Password Complexity Matters
By Gen Cralev, on 1 March 2017
There is an endless supply of literature on the Internet about usernames and passwords. Yet this is an immensely important topic that will always be relevant.
Tom has already written a blog post about passwords from a risk perspective so I will approach the topic from another angle and explain why the complexity of your password can make a huge difference to the overall security of your information.
However, first it is necessary to take a look at the basic mechanisms behind usernames and passwords. From a security perspective, a username is simply a form of identification. When a system is asking you for a username, it is essentially asking you to identify yourself as a user of its resources. In its basic form, this is the equivalent of someone asking you for your name. You can reply however you like. Whether they believe you or not is a different matter. This is where a password comes in. When you provide your password, you are basically authenticating yourself as the person that the provided username belongs to. Only you should know the password corresponding to your username. This is the equivalent of providing a driver’s license or a passport to confirm that you are indeed who you say you are.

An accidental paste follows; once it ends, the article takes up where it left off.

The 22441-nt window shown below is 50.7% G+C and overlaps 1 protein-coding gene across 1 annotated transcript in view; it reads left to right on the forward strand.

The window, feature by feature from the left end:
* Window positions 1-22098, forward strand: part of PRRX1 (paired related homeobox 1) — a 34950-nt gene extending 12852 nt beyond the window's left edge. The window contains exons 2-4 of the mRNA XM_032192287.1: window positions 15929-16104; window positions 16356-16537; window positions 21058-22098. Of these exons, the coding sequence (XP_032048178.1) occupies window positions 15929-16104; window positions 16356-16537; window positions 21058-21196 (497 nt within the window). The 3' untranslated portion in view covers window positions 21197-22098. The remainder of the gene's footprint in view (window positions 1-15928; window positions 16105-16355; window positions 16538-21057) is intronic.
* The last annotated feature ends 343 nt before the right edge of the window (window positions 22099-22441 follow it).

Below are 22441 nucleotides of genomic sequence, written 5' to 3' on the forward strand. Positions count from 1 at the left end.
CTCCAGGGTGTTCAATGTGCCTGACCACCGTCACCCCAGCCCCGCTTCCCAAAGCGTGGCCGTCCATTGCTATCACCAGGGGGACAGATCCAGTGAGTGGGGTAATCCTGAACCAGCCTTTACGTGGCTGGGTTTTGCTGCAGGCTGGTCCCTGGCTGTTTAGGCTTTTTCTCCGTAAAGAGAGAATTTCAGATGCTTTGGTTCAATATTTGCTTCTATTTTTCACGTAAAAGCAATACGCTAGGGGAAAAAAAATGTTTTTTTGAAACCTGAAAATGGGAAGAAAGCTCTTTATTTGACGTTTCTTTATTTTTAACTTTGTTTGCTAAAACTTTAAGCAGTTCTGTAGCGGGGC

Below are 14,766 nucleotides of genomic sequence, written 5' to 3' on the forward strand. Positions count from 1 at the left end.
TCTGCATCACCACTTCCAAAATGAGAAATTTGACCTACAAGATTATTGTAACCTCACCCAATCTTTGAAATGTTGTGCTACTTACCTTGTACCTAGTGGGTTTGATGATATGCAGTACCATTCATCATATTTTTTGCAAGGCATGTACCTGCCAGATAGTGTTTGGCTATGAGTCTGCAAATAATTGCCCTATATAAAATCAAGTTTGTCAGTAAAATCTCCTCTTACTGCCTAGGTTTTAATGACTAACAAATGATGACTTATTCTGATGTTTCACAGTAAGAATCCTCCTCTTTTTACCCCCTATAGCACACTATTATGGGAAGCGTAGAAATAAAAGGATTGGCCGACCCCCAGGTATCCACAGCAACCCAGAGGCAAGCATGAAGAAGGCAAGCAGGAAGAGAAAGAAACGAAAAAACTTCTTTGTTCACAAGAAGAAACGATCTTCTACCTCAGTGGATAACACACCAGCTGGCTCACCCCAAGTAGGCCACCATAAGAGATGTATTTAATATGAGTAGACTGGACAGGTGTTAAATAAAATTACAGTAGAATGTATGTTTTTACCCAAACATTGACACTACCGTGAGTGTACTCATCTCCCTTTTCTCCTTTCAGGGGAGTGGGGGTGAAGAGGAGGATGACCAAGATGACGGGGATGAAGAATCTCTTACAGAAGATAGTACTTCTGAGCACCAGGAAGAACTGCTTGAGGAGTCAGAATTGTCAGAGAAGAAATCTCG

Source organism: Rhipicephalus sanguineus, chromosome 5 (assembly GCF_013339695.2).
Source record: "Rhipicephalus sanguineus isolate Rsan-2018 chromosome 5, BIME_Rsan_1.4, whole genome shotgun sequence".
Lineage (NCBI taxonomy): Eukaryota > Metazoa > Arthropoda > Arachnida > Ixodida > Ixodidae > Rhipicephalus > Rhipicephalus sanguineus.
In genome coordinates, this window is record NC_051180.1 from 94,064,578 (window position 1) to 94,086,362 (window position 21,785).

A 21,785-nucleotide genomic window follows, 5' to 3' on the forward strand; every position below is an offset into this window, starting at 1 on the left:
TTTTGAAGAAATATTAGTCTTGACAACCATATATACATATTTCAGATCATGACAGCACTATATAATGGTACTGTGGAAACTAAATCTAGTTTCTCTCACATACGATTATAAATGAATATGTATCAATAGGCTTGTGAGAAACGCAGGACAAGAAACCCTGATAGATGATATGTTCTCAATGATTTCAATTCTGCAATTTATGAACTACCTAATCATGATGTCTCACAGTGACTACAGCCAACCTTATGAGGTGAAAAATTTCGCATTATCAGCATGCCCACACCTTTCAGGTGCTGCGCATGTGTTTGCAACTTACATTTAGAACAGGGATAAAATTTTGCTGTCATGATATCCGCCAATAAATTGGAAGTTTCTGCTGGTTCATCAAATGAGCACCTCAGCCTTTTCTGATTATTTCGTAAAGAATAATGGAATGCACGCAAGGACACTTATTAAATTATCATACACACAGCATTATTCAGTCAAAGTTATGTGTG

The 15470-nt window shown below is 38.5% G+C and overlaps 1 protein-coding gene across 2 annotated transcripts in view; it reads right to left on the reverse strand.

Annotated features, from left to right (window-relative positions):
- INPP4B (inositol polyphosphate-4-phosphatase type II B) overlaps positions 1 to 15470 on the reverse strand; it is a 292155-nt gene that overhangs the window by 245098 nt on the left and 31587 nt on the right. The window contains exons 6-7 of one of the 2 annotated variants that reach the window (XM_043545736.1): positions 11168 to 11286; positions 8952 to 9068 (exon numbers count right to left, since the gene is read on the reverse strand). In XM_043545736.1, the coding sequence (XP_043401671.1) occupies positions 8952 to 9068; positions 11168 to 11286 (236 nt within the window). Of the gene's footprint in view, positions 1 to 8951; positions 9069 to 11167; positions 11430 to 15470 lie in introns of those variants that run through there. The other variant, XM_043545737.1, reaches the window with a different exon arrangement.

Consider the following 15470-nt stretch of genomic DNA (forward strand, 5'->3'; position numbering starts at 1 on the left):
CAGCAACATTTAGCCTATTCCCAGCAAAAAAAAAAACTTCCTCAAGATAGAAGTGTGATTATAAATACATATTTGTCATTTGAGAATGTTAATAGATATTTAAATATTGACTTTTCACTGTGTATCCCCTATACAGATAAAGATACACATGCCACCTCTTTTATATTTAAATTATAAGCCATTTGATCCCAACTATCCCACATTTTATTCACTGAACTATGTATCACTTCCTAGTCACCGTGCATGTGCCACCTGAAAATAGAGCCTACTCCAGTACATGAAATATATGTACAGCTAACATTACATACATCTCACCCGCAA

Problems with passwords
Now let’s consider a common problem in the information security world – a compromised account. What I’m referring to here is the case where someone other than the intended individual has access to a specific account. This can come about in a number of ways such as:
- Willingly sharing credentials (e.g. with your colleague)
- Shoulder surfing (the attacker looks over your shoulder while you are typing your password)
- Writing a password down and storing it insecurely (e.g. on a sticky note at your desk)
- Data leak (usernames and passwords are made publicly available without authorisation)
- Brute force/dictionary attacks (the attacker guesses the password. This is done either by trying out every possible combination or going through a dictionary of commonly used passwords)
In relation to most of the points above, but specifically the brute force/dictionary attack, a more complex password can significantly improve security. This comes down to the way that this specific attack is performed. A computer is highly efficient and can test a large number of passwords in a short period of time and the more computer power dedicated to the task, the quicker the password will be correctly guessed.
As you add extra complexity elements to your password (extra characters and different types of characters) you make it increasingly difficult for a computer to be able to successfully guess your password.
Here’s a fun tool to demonstrate this concept: https://howsecureismypassword.net/. Although we don’t recommend that you enter your actual password!